By far, the number one con to taking notes on a laptop is the potential to get distracted. With Facebook, Twitter, YouTube and email just one click away, how can you possibly stay focused on the lecture? Too often I see people shopping online, reading the news, or scrolling through their social feeds in class. Laptops are just a natural hub for curiosity, and it can be really difficult to suppress the impulse to surf the web.
2. Technology can fail you.
Have you ever been in the middle of writing a paper when your laptop decides to randomly shut down? And did you just so happen to forget to save what you were working on?
I have. And I lost everything. Twice.
While it can be convenient to store all of your notes on one device, it can also be a potential disaster. Twice now I’ve run into situations where my laptop hasn’t been reliable, leaving me without a trace of the hard work I put into taking notes or writing papers. But you know what doesn’t fail you? That’s right — your trusted pen and paper.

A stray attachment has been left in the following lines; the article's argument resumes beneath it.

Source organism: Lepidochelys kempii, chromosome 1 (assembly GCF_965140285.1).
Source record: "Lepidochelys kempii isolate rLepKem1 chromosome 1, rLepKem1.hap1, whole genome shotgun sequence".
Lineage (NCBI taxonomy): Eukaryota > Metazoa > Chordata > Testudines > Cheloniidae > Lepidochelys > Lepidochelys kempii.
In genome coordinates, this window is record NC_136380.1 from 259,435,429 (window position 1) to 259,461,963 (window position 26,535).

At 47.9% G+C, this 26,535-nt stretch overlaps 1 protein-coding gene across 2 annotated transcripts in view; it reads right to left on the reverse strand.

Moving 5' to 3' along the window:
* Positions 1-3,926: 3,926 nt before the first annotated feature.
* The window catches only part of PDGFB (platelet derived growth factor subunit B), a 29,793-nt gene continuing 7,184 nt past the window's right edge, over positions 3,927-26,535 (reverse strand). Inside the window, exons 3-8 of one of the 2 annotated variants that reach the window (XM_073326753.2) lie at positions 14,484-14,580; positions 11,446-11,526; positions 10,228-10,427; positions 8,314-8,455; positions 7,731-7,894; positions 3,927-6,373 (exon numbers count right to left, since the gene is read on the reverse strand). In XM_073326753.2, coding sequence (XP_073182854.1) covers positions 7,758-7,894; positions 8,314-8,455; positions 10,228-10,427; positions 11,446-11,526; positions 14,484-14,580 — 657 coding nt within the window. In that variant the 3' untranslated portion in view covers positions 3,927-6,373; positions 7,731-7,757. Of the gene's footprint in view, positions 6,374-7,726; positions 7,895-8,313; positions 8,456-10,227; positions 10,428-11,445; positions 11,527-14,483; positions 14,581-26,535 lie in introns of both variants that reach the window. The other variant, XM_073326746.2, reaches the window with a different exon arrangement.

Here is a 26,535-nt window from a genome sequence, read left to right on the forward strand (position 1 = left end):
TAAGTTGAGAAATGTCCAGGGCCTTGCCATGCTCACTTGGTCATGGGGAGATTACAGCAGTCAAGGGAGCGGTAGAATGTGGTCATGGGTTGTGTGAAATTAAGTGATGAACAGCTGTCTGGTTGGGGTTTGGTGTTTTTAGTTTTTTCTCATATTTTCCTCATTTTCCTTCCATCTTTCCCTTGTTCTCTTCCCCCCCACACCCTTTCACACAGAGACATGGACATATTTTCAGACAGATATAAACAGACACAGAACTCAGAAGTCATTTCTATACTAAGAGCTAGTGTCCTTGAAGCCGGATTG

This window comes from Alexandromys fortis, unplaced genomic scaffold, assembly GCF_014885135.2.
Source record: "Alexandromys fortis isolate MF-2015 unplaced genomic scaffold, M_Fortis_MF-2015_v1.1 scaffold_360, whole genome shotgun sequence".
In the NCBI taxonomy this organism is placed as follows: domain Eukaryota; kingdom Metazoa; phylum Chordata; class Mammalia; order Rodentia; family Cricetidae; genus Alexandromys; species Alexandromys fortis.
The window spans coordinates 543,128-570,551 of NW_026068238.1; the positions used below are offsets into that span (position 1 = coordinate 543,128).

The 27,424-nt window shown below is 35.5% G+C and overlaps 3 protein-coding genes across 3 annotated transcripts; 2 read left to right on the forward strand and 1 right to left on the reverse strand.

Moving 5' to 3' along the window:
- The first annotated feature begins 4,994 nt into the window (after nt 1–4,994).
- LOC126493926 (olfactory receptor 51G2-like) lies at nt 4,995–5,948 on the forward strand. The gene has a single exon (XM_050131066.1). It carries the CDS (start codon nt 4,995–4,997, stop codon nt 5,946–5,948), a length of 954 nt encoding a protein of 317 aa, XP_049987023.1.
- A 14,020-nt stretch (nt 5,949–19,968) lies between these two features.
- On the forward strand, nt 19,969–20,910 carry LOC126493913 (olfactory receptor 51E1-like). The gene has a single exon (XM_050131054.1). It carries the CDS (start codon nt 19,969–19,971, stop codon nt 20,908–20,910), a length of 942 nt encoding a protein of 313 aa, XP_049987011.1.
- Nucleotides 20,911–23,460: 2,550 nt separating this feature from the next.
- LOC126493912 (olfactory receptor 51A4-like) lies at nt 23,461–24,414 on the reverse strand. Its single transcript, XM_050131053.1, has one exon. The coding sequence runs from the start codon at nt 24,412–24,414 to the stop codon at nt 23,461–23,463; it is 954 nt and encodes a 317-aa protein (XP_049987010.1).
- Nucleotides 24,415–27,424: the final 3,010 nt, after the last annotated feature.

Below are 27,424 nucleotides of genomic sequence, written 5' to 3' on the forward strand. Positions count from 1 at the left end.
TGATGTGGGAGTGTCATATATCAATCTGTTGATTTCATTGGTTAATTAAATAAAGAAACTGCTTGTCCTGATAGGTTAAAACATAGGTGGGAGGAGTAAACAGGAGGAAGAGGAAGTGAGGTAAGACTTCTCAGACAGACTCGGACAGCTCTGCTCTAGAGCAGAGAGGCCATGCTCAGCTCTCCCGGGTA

3. Your notes may turn out to be not very good.
Have you ever been typing and realized you just completely spaced out for the past several minutes? If typing has become natural and easy to you, chances are, you can do it while you daydream. If that’s the case, then you’re probably taking some pretty ineffective notes.
Since paper and digital note-taking each come with a variety of pros and cons, at the end of the day, choosing one is really just a matter of personal preference. But before you do, perhaps the most beneficial thing would be to simply try both. That way, you can get a feel for the kind of note-taking pace, organization and style that will bring you the most success.
Natalie Colarossi is a recent graduate from Ohio University with a B.A. in Journalism from the E.W. Scripps School. She is from Pittsburgh, Pennsylvania. She has covered a number of topics including art, culture, politics, music, and travel. Her greatest passion and priority is to travel, and she hopes to experience as many places and cultures as possible.